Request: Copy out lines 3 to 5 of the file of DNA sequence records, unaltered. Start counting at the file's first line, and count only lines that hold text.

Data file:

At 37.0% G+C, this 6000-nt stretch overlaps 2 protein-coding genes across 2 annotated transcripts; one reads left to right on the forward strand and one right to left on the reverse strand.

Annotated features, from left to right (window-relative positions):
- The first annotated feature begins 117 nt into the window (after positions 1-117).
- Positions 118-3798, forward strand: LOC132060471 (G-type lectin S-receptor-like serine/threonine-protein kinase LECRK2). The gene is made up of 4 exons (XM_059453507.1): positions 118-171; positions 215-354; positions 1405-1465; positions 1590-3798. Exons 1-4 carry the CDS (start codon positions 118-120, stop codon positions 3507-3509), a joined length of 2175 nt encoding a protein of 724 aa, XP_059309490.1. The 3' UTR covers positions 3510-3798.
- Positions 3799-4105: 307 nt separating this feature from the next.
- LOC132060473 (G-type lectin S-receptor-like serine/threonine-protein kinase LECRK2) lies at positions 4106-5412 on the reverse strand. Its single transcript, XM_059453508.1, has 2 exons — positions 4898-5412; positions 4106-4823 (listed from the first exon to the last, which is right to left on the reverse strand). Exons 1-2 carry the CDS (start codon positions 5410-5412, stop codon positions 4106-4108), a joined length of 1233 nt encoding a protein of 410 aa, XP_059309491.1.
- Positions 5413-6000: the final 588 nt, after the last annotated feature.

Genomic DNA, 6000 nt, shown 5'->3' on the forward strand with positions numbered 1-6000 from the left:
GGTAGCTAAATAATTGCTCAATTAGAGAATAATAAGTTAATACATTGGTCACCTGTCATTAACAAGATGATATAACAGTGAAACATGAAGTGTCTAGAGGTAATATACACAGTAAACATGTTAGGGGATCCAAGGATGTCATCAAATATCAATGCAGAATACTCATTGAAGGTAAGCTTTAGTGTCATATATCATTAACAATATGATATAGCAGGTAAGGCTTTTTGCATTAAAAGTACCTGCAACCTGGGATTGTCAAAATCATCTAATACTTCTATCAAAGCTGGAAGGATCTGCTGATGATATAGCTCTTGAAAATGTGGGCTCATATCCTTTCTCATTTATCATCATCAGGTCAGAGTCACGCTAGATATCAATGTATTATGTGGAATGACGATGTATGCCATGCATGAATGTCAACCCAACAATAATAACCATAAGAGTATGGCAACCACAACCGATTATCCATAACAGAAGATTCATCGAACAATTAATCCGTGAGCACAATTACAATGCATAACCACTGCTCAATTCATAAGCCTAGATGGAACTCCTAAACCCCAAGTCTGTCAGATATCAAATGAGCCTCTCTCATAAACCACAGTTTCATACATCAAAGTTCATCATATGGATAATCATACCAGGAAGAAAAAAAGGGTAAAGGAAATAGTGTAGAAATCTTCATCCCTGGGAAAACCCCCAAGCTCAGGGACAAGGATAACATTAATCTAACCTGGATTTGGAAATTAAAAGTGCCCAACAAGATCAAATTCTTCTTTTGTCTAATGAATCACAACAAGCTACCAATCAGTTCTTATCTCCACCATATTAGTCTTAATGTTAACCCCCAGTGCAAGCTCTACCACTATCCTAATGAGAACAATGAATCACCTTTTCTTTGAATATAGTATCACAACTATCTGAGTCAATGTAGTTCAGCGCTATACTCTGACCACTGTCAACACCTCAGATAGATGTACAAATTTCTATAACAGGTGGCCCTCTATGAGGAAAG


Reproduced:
- The first annotated feature begins 117 nt into the window (after positions 1-117).
- Positions 118-3798, forward strand: LOC132060471 (G-type lectin S-receptor-like serine/threonine-protein kinase LECRK2). The gene is made up of 4 exons (XM_059453507.1): positions 118-171; positions 215-354; positions 1405-1465; positions 1590-3798. Exons 1-4 carry the CDS (start codon positions 118-120, stop codon positions 3507-3509), a joined length of 2175 nt encoding a protein of 724 aa, XP_059309490.1. The 3' UTR covers positions 3510-3798.
- Positions 3799-4105: 307 nt separating this feature from the next.